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Aug
17
comment What does “fly by the seat of one's pants” mean?
Thanks! Couldn't decide which of the top answers to accept, so I chose the most upvoted one. Also, I posted a small additional point that helped me understand the phrase.
Aug
17
accepted What does “fly by the seat of one's pants” mean?
Aug
17
answered What does “fly by the seat of one's pants” mean?
Aug
17
comment What does “fly by the seat of one's pants” mean?
(Or alternatively: Stack Exchange, sadly, still largely revolves around software developers and their hobbies.)
Aug
17
comment What does “fly by the seat of one's pants” mean?
The context whence the question arose may be computer-related, but the question itself certainly is not.
Aug
15
awarded  Nice Answer
Aug
7
awarded  Yearling
Jul
2
asked What does “fly by the seat of one's pants” mean?
May
30
revised Antithesis of “international”
typos
May
28
comment Antithesis of “international”
Ah, missed that one, sorry :)
May
28
comment Antithesis of “international”
+1. Another very common example: international and domestic flights
May
28
answered Antithesis of “international”
May
13
awarded  Good Answer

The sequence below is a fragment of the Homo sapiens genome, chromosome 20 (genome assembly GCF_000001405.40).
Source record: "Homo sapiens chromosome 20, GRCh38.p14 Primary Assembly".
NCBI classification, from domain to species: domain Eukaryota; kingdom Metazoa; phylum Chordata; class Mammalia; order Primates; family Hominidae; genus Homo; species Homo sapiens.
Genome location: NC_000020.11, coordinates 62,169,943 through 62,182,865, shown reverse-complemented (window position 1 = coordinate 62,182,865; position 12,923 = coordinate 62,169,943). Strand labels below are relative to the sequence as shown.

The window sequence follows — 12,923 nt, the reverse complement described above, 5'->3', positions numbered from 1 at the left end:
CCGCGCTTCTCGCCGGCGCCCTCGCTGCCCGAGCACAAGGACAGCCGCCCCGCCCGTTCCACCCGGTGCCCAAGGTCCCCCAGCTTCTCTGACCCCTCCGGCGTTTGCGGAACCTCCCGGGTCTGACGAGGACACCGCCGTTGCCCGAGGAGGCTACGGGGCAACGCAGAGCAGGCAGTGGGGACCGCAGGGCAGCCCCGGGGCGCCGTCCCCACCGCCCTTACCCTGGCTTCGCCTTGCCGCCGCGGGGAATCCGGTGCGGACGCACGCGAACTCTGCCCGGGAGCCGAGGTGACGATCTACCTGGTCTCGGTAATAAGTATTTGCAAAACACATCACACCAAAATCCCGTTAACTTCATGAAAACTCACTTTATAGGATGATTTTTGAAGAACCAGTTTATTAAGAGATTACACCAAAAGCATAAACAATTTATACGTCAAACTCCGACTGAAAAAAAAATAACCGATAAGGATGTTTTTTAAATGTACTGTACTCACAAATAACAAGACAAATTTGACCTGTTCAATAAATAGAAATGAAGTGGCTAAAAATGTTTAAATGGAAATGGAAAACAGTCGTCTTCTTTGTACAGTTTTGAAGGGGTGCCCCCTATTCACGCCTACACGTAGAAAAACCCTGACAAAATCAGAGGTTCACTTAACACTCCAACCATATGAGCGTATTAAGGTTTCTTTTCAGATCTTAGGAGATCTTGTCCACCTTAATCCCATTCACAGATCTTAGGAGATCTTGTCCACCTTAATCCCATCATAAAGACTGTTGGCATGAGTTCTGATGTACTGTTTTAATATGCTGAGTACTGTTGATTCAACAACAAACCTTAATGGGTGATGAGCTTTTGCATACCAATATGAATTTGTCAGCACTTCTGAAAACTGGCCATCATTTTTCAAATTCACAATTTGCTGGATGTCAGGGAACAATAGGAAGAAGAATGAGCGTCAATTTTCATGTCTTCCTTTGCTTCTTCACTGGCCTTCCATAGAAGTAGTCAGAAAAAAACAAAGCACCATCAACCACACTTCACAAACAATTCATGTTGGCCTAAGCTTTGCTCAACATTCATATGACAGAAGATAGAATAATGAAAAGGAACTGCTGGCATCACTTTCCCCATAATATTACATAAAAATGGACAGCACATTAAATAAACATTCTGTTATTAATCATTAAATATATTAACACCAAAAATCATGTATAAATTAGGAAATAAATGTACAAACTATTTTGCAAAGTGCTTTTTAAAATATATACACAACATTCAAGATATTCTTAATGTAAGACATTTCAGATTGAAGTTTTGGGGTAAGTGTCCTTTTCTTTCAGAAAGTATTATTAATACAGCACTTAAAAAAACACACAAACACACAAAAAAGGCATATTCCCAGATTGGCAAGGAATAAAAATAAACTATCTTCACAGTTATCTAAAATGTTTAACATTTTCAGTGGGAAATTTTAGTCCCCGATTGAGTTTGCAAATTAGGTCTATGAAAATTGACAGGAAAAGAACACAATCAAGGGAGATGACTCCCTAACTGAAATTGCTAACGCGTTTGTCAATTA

Apr
9
accepted Regulatory bodies and authoritative dictionaries for English
Mar
19
awarded  Nice Question
Feb
23
revised Is “eachother” correct?
remove links that only take you to "session expired" page
Feb
23
comment Is the term “hack” more positive or more negative?
Further reading on Wikipedia: Hacker definition controversy :)
Feb
21
comment What word(s) describe a woman's voice as “sexy”?
Yeah, my dictionary says "(of a voice or utterance) sounding low-pitched and slightly hoarse" – this doesn't sound particularly smooth or feminine
Feb
10
revised If an insertion in parentheses ends with a smiley, how do I distinguish between the two?
missing tag
Feb
10
suggested approved edit on If an insertion in parentheses ends with a smiley, how do I distinguish between the two?